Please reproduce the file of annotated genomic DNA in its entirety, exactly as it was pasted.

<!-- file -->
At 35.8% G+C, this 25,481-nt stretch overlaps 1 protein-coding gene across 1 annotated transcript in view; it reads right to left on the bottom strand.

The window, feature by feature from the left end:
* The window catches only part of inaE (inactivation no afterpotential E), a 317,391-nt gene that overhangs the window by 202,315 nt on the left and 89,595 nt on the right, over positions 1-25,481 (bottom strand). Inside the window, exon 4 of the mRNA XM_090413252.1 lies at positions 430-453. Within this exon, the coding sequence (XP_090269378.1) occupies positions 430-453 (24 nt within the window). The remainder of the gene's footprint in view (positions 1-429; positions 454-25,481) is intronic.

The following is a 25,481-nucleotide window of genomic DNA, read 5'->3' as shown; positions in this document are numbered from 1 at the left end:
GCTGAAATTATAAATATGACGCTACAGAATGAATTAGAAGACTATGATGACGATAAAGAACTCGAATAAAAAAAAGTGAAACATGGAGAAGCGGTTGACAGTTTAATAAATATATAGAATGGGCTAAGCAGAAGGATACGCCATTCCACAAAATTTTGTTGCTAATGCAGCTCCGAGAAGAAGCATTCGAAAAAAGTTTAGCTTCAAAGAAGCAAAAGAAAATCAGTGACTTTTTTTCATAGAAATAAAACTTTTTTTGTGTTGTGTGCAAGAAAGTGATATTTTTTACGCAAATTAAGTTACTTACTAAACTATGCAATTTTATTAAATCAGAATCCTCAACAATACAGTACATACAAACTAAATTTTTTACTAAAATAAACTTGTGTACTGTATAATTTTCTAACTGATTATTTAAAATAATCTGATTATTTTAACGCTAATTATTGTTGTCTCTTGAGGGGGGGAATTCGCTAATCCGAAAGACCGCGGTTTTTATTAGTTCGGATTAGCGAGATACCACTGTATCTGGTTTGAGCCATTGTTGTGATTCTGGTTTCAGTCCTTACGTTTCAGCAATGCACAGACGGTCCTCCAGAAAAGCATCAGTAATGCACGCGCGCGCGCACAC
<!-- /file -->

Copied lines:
At 35.8% G+C, this 25,481-nt stretch overlaps 1 protein-coding gene across 1 annotated transcript in view; it reads right to left on the bottom strand.

The window, feature by feature from the left end:
* The window catches only part of inaE (inactivation no afterpotential E), a 317,391-nt gene that overhangs the window by 202,315 nt on the left and 89,595 nt on the right, over positions 1-25,481 (bottom strand). Inside the window, exon 4 of the mRNA XM_090413252.1 lies at positions 430-453. Within this exon, the coding sequence (XP_090269378.1) occupies positions 430-453 (24 nt within the window). The remainder of the gene's footprint in view (positions 1-429; positions 454-25,481) is intronic.

The following is a 25,481-nucleotide window of genomic DNA, read 5'->3' as shown; positions in this document are numbered from 1 at the left end:
GCTGAAATTATAAATATGACGCTACAGAATGAATTAGAAGACTATGATGACGATAAAGAACTCGAATAAAAAAAAGTGAAACATGGAGAAGCGGTTGACAGTTTAATAAATATATAGAATGGGCTAAGCAGAAGGATACGCCATTCCACAAAATTTTGTTGCTAATGCAGCTCCGAGAAGAAGCATTCGAAAAAAGTTTAGCTTCAAAGAAGCAAAAGAAAATCAGTGACTTTTTTTCATAGAAATAAAACTTTTTTTGTGTTGTGTGCAAGAAAGTGATATTTTTTACGCAAATTAAGTTACTTACTAAACTATGCAATTTTATTAAATCAGAATCCTCAACAATACAGTACATACAAACTAAATTTTTTACTAAAATAAACTTGTGTACTGTATAATTTTCTAACTGATTATTTAAAATAATCTGATTATTTTAACGCTAATTATTGTTGTCTCTTGAGGGGGGGAATTCGCTAATCCGAAAGACCGCGGTTTTTATTAGTTCGGATTAGCGAGATACCACTGTATCTGGTTTGAGCCATTGTTGTGATTCTGGTTTCAGTCCTTACGTTTCAGCAATGCACAGACGGTCCTCCAGAAAAGCATCAGTAATGCACGCGCGCGCGCACAC